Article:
The late Dale Bone believed in the power of a college education – especially for those who couldn’t afford one. That’s why he established a scholarship for the migrant workers and their families who worked on his successful farm.
A 1964 CALS graduate with degrees in agronomy and agricultural economics, Bone farmed thousands of acres of produce, tobacco and cotton. Under the banners of Dale Bone Farms Inc. and Nash Produce Co., his operation was once the largest producer of cucumbers in the United States.
Bone was one of the most successful agricultural businessmen in North Carolina, and, according to his wife, Genia Tyson Bone, he recognized that his employees were a big part of the reason why.
“Dale valued his employees, always stressing the importance of education,” Genia Bone said. “His employees were all offered the opportunity to be educated. They could go to a two-year community college or a four-year institution, and he would support them.”
Bone also paid tuition plus hourly wages to employees who attended English classes at Nash Community College. His generosity – along with his determination to create access to education – also extended to the children of his employees.
In 2009, the Bones established the Dale and Genia Bone Scholars program at NC State to provide scholarships to migrant farm workers and their families. These funds can be used for tuition, books, supplies or other educational expenses. The students also receive specialized academic and career mentoring.
“Dale was always encouraging me”
Four Bone scholars have graduated to date, including Aaron Becerra, 26, who worked as a teenager alongside his family on Bone’s farm.
With support from the Bones, he attended Nash Community College, then transferred to NC State. Becerra returned home nearly every weekend to work on the farm and learn from the man he describes as a “great mentor.”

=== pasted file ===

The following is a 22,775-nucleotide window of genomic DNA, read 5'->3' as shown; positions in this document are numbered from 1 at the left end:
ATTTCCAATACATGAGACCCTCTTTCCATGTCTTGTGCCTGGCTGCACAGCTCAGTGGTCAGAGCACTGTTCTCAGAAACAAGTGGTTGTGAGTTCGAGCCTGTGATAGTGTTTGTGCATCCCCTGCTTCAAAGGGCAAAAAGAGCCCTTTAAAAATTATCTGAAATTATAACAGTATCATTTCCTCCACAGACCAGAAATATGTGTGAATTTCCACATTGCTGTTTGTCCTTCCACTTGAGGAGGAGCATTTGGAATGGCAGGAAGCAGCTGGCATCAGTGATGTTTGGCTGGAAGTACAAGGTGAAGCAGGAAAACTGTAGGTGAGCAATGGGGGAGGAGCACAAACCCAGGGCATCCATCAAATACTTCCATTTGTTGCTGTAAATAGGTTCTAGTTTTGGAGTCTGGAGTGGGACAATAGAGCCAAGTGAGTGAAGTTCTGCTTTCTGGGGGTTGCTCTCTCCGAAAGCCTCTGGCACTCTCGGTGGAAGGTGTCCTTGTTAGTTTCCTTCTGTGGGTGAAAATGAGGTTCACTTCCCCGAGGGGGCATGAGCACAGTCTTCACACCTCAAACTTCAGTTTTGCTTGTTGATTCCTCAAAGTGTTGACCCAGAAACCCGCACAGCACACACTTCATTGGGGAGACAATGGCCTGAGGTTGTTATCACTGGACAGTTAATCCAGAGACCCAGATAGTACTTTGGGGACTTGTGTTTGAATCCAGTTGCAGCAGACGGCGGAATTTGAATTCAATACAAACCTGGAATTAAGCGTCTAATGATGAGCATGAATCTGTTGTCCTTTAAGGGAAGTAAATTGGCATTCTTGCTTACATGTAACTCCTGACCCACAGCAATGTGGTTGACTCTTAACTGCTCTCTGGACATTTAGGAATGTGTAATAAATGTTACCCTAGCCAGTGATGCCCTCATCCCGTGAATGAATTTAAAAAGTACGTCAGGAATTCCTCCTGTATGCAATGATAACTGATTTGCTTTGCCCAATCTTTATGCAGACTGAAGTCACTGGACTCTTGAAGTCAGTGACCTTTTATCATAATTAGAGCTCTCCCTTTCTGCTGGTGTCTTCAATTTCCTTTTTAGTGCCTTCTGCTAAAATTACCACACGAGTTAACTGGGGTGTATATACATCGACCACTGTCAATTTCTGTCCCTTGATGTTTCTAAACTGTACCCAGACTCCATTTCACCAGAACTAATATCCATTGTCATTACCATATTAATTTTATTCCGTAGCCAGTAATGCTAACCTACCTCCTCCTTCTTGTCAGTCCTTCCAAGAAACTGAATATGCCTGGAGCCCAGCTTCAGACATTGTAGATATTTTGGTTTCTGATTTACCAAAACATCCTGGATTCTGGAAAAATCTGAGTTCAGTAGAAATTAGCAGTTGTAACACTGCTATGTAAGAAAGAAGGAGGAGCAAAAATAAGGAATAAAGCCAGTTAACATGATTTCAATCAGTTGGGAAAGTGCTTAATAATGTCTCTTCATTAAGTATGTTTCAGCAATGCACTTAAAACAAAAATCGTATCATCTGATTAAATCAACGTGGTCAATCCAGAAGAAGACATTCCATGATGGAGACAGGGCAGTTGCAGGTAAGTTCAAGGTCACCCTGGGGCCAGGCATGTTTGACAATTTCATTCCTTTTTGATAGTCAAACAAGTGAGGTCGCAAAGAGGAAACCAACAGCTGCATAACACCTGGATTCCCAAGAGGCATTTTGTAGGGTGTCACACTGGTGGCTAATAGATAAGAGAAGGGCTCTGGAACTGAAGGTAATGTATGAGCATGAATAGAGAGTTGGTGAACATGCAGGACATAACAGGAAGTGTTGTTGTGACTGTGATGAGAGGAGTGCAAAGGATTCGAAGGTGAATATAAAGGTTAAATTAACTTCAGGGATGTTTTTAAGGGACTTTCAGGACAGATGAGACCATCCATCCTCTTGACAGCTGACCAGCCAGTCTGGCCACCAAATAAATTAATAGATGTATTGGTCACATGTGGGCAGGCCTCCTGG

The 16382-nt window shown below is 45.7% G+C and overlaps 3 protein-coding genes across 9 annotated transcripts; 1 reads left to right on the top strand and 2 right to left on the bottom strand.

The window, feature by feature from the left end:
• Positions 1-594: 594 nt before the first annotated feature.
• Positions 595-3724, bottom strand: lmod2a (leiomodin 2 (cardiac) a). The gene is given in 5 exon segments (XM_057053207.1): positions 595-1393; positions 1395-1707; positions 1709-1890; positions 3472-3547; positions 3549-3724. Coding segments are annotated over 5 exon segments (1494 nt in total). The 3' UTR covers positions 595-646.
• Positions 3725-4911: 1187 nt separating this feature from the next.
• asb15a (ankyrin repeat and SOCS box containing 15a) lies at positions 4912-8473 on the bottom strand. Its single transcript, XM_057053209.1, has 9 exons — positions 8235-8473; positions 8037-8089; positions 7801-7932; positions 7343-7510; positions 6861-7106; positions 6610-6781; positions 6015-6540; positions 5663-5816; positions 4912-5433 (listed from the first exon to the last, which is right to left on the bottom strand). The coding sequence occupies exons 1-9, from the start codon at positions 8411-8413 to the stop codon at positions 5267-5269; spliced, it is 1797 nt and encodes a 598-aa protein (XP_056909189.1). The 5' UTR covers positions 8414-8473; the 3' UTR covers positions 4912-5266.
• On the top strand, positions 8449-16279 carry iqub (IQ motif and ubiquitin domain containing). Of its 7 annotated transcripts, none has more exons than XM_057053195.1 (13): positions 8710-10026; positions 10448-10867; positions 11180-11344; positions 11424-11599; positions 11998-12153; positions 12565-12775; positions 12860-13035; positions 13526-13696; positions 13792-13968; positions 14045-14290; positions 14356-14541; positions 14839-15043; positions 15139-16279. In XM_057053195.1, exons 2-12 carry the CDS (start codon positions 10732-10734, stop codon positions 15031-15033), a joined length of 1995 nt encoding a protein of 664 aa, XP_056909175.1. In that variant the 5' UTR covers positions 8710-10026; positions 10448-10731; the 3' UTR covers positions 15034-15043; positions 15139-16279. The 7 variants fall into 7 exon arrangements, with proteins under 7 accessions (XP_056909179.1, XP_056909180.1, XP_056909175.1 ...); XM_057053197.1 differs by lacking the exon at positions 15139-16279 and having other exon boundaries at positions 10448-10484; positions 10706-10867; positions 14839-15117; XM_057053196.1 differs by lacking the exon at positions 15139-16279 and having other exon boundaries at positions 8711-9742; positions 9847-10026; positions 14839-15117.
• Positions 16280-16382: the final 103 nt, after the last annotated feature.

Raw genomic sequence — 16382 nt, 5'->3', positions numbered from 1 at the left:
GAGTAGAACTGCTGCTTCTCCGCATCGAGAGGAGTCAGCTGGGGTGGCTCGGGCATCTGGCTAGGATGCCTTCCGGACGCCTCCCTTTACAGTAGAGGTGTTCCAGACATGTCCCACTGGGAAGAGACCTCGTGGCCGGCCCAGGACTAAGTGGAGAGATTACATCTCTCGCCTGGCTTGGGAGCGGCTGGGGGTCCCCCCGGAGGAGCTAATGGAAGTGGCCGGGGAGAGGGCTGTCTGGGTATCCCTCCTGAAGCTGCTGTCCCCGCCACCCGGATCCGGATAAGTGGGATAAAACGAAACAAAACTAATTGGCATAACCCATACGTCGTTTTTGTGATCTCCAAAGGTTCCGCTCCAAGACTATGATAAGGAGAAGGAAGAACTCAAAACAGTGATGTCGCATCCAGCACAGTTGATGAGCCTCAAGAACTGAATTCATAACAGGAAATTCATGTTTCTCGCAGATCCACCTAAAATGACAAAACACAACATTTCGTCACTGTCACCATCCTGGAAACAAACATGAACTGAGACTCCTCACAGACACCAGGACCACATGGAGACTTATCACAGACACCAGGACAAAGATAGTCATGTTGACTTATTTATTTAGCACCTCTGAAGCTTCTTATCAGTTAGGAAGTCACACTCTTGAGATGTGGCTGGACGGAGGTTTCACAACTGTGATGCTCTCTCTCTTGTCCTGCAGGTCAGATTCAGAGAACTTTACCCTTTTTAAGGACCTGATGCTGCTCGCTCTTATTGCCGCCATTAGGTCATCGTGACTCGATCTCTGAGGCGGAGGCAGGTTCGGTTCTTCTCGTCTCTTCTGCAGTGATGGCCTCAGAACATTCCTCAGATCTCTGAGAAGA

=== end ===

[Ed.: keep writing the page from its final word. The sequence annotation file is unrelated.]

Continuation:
If you worked hard, he’d always be there to help you better yourself.
Becerra logs more than 1,000 miles on his truck each week traveling throughout eastern and central North Carolina to ensure that the company’s egg producers are in compliance with regulatory standards.
Working with eggs is a world of difference from row crops, he said, but his experience on Bone’s farm and the knowledge he gained in college prepared him well. He’ll always be grateful, he said, for the chance to receive an education.
“Dale was one of a kind,” Becerra said, overcome with emotion that made it difficult to speak. “He’d always say, ‘If you want to help yourself, I’ll help you.’ And if you worked hard, he would always be there to help you better yourself.”
Affectionately referring to the Bone Scholars as “my kids,” Genia said, “I share Dale’s firm belief in education. There are a lot of people who want to be educated but who don’t have the funds, and I am very glad to be able to help those who are in need.”
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